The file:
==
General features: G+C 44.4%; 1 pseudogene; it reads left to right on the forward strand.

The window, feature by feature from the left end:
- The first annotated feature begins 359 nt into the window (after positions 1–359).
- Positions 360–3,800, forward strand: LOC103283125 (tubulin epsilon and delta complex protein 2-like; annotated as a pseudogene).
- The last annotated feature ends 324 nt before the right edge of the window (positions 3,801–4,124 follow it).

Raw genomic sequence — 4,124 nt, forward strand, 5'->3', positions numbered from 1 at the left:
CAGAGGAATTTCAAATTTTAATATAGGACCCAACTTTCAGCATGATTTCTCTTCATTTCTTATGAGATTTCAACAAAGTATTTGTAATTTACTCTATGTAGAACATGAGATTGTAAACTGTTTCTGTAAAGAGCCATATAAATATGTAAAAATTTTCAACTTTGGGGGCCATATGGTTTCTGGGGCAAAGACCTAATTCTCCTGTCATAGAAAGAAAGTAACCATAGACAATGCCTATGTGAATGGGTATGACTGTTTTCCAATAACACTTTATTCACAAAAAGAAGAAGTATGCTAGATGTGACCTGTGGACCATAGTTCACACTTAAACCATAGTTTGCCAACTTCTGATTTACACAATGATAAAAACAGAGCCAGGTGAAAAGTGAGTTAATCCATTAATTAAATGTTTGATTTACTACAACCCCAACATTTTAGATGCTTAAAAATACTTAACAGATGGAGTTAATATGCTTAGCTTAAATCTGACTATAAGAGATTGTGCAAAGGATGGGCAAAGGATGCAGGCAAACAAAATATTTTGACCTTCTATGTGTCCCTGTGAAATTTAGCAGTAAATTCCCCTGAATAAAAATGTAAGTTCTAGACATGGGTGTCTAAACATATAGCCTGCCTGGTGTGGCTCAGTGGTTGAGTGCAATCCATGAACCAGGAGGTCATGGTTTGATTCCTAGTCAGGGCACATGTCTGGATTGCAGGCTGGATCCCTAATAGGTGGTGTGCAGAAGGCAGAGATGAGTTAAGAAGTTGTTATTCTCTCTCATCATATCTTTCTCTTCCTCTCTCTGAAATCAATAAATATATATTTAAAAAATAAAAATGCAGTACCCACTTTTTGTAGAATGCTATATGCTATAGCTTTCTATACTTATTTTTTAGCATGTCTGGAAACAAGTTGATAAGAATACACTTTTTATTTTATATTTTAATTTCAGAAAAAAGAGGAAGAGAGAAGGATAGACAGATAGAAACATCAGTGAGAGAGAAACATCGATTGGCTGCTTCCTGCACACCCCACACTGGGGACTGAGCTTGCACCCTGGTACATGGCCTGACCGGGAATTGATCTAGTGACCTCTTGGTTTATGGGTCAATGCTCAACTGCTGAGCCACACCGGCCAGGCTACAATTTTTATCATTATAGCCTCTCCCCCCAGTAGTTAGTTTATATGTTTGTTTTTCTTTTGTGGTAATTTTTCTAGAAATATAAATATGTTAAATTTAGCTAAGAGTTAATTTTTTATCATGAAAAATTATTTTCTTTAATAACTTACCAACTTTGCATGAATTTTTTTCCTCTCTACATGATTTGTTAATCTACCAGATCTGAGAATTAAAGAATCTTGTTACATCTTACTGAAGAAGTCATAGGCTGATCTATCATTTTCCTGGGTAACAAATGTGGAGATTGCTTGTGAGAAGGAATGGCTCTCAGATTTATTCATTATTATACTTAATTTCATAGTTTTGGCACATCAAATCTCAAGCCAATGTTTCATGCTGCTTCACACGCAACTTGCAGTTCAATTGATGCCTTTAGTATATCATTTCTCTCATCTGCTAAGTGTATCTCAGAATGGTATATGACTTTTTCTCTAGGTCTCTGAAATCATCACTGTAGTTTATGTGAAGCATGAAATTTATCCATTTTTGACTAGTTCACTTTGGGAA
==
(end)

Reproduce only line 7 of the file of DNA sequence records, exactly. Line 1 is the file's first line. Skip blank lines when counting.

CAGAGGAATTTCAAATTTTAATATAGGACCCAACTTTCAGCATGATTTCTCTTCATTTCTTATGAGATTTCAACAAAGTATTTGTAATTTACTCTATGTAGAACATGAGATTGTAAACTGTTTCTGTAAAGAGCCATATAAATATGTAAAAATTTTCAACTTTGGGGGCCATATGGTTTCTGGGGCAAAGACCTAATTCTCCTGTCATAGAAAGAAAGTAACCATAGACAATGCCTATGTGAATGGGTATGACTGTTTTCCAATAACACTTTATTCACAAAAAGAAGAAGTATGCTAGATGTGACCTGTGGACCATAGTTCACACTTAAACCATAGTTTGCCAACTTCTGATTTACACAATGATAAAAACAGAGCCAGGTGAAAAGTGAGTTAATCCATTAATTAAATGTTTGATTTACTACAACCCCAACATTTTAGATGCTTAAAAATACTTAACAGATGGAGTTAATATGCTTAGCTTAAATCTGACTATAAGAGATTGTGCAAAGGATGGGCAAAGGATGCAGGCAAACAAAATATTTTGACCTTCTATGTGTCCCTGTGAAATTTAGCAGTAAATTCCCCTGAATAAAAATGTAAGTTCTAGACATGGGTGTCTAAACATATAGCCTGCCTGGTGTGGCTCAGTGGTTGAGTGCAATCCATGAACCAGGAGGTCATGGTTTGATTCCTAGTCAGGGCACATGTCTGGATTGCAGGCTGGATCCCTAATAGGTGGTGTGCAGAAGGCAGAGATGAGTTAAGAAGTTGTTATTCTCTCTCATCATATCTTTCTCTTCCTCTCTCTGAAATCAATAAATATATATTTAAAAAATAAAAATGCAGTACCCACTTTTTGTAGAATGCTATATGCTATAGCTTTCTATACTTATTTTTTAGCATGTCTGGAAACAAGTTGATAAGAATACACTTTTTATTTTATATTTTAATTTCAGAAAAAAGAGGAAGAGAGAAGGATAGACAGATAGAAACATCAGTGAGAGAGAAACATCGATTGGCTGCTTCCTGCACACCCCACACTGGGGACTGAGCTTGCACCCTGGTACATGGCCTGACCGGGAATTGATCTAGTGACCTCTTGGTTTATGGGTCAATGCTCAACTGCTGAGCCACACCGGCCAGGCTACAATTTTTATCATTATAGCCTCTCCCCCCAGTAGTTAGTTTATATGTTTGTTTTTCTTTTGTGGTAATTTTTCTAGAAATATAAATATGTTAAATTTAGCTAAGAGTTAATTTTTTATCATGAAAAATTATTTTCTTTAATAACTTACCAACTTTGCATGAATTTTTTTCCTCTCTACATGATTTGTTAATCTACCAGATCTGAGAATTAAAGAATCTTGTTACATCTTACTGAAGAAGTCATAGGCTGATCTATCATTTTCCTGGGTAACAAATGTGGAGATTGCTTGTGAGAAGGAATGGCTCTCAGATTTATTCATTATTATACTTAATTTCATAGTTTTGGCACATCAAATCTCAAGCCAATGTTTCATGCTGCTTCACACGCAACTTGCAGTTCAATTGATGCCTTTAGTATATCATTTCTCTCATCTGCTAAGTGTATCTCAGAATGGTATATGACTTTTTCTCTAGGTCTCTGAAATCATCACTGTAGTTTATGTGAAGCATGAAATTTATCCATTTTTGACTAGTTCACTTTGGGAA